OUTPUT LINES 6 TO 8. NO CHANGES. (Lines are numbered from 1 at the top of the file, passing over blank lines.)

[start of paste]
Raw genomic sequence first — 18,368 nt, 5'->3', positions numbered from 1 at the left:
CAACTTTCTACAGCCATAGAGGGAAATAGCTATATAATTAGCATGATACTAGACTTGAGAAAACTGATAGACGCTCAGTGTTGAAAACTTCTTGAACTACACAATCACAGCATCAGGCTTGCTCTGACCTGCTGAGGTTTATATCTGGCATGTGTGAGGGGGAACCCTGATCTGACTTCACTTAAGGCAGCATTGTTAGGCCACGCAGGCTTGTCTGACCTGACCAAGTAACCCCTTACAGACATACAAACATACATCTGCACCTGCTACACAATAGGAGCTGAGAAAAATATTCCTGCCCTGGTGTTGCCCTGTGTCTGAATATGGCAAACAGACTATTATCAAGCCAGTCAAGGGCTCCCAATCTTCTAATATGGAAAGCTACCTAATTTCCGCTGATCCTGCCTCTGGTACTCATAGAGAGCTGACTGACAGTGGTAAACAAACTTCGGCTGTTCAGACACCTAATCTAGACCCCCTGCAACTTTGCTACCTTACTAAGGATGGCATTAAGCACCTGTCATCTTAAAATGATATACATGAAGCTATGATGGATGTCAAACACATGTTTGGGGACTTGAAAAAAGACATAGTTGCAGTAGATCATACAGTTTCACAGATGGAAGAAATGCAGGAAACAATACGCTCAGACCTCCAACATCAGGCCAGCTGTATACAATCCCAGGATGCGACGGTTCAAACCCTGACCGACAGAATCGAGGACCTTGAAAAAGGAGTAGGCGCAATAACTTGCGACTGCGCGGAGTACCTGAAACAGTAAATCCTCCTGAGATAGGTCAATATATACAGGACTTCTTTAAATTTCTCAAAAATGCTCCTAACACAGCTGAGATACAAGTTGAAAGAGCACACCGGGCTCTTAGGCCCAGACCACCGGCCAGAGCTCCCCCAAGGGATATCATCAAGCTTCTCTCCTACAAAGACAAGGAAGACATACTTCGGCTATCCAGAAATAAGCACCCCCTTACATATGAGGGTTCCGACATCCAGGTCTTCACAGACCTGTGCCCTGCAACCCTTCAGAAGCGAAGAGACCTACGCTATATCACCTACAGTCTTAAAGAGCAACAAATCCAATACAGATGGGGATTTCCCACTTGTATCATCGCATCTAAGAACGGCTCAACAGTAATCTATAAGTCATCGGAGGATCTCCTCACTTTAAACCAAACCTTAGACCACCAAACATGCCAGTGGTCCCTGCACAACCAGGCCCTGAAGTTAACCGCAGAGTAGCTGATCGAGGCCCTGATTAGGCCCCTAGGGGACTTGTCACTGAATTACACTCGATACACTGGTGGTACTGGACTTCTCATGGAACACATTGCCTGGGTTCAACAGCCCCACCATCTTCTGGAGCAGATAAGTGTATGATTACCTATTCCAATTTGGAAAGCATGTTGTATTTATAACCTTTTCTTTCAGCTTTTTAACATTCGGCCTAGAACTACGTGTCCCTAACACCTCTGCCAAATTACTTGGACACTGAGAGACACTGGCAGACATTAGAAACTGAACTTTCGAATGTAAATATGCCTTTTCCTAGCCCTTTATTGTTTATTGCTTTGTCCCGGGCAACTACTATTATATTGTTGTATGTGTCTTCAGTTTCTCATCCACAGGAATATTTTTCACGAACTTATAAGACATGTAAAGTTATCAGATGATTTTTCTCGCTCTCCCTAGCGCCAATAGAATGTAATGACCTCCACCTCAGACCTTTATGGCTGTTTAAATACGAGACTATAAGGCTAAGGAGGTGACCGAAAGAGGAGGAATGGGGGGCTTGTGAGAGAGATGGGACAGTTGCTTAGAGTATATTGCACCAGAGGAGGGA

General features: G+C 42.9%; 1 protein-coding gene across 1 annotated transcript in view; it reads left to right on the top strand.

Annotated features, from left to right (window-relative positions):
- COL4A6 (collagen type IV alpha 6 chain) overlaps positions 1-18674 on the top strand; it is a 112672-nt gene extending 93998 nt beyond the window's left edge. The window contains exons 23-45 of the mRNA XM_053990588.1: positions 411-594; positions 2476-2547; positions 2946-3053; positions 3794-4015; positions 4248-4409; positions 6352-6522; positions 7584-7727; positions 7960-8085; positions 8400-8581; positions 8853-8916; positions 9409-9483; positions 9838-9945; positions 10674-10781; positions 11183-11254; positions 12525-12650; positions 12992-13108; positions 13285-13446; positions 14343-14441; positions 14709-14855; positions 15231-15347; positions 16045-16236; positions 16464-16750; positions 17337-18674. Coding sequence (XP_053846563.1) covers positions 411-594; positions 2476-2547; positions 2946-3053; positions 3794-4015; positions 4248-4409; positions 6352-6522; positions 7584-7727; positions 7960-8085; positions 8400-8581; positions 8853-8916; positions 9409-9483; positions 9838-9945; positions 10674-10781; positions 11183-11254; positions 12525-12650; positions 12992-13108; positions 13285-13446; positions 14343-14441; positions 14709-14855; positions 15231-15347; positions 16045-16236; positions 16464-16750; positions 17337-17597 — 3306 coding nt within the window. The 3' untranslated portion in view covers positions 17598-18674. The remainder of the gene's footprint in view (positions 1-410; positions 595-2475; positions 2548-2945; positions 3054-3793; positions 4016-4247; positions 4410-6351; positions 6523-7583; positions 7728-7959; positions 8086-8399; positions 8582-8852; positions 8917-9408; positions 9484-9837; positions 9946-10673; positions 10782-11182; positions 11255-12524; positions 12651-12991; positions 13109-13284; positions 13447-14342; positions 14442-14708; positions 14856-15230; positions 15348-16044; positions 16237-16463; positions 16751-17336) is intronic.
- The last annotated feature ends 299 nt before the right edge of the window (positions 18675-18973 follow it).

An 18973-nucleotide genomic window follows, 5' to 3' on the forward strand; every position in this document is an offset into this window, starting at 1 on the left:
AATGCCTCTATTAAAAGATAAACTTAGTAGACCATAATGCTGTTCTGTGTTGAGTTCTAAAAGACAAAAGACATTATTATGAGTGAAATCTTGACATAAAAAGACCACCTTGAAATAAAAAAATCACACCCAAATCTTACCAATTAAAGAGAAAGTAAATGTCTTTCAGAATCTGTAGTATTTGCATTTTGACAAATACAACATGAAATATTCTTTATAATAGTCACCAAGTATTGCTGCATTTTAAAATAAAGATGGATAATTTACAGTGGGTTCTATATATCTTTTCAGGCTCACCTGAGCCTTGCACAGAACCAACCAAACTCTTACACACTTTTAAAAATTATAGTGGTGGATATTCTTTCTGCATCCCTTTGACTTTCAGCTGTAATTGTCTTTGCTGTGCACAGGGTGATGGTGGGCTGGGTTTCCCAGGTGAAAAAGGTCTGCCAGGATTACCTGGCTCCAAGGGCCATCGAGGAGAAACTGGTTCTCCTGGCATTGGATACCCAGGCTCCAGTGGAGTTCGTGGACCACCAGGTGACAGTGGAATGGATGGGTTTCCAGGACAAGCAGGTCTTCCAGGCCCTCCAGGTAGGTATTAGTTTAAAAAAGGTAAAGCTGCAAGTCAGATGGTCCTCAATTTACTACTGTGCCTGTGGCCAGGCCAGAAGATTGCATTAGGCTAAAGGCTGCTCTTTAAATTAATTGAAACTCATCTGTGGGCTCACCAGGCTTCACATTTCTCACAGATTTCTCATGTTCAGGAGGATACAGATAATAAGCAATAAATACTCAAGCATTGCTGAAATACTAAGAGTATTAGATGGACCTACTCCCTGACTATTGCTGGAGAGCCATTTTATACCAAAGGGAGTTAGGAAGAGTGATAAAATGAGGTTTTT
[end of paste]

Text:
- The last annotated feature ends 299 nt before the right edge of the window (positions 18675-18973 follow it).

An 18973-nucleotide genomic window follows, 5' to 3' on the forward strand; every position in this document is an offset into this window, starting at 1 on the left:
AATGCCTCTATTAAAAGATAAACTTAGTAGACCATAATGCTGTTCTGTGTTGAGTTCTAAAAGACAAAAGACATTATTATGAGTGAAATCTTGACATAAAAAGACCACCTTGAAATAAAAAAATCACACCCAAATCTTACCAATTAAAGAGAAAGTAAATGTCTTTCAGAATCTGTAGTATTTGCATTTTGACAAATACAACATGAAATATTCTTTATAATAGTCACCAAGTATTGCTGCATTTTAAAATAAAGATGGATAATTTACAGTGGGTTCTATATATCTTTTCAGGCTCACCTGAGCCTTGCACAGAACCAACCAAACTCTTACACACTTTTAAAAATTATAGTGGTGGATATTCTTTCTGCATCCCTTTGACTTTCAGCTGTAATTGTCTTTGCTGTGCACAGGGTGATGGTGGGCTGGGTTTCCCAGGTGAAAAAGGTCTGCCAGGATTACCTGGCTCCAAGGGCCATCGAGGAGAAACTGGTTCTCCTGGCATTGGATACCCAGGCTCCAGTGGAGTTCGTGGACCACCAGGTGACAGTGGAATGGATGGGTTTCCAGGACAAGCAGGTCTTCCAGGCCCTCCAGGTAGGTATTAGTTTAAAAAAGGTAAAGCTGCAAGTCAGATGGTCCTCAATTTACTACTGTGCCTGTGGCCAGGCCAGAAGATTGCATTAGGCTAAAGGCTGCTCTTTAAATTAATTGAAACTCATCTGTGGGCTCACCAGGCTTCACATTTCTCACAGATTTCTCATGTTCAGGAGGATACAGATAATAAGCAATAAATACTCAAGCATTGCTGAAATACTAAGAGTATTAGATGGACCTACTCCCTGACTATTGCTGGAGAGCCATTTTATACCAAAGGGAGTTAGGAAGAGTGATAAAATGAGGTTTTT